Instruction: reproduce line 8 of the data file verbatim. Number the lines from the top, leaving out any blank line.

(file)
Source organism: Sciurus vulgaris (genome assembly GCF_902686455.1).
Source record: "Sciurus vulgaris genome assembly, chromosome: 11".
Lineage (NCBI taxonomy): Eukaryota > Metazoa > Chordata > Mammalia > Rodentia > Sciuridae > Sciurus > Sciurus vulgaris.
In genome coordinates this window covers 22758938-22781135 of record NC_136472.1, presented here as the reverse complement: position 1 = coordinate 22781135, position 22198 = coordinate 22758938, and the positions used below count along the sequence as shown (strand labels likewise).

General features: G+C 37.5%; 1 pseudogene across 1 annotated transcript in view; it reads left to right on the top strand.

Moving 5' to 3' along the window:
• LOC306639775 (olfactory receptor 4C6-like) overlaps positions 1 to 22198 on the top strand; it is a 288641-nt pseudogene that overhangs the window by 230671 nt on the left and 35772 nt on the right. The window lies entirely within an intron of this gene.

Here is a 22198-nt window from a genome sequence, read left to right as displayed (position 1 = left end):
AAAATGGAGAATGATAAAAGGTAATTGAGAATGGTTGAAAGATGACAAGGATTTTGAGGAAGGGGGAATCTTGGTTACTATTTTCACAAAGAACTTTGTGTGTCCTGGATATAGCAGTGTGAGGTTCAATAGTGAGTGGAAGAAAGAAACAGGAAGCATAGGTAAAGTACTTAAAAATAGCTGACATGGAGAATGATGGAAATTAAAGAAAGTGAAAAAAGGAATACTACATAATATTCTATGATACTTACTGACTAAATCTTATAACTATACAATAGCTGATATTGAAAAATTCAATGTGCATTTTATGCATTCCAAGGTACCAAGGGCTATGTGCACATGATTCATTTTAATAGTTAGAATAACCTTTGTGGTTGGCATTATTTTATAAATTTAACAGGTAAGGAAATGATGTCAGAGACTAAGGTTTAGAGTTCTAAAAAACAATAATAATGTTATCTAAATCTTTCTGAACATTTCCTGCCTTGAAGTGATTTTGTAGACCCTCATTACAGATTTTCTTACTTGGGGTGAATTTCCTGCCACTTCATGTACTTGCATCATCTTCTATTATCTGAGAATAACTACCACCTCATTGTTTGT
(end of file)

Here is a 22198-nt window from a genome sequence, read left to right as displayed (position 1 = left end):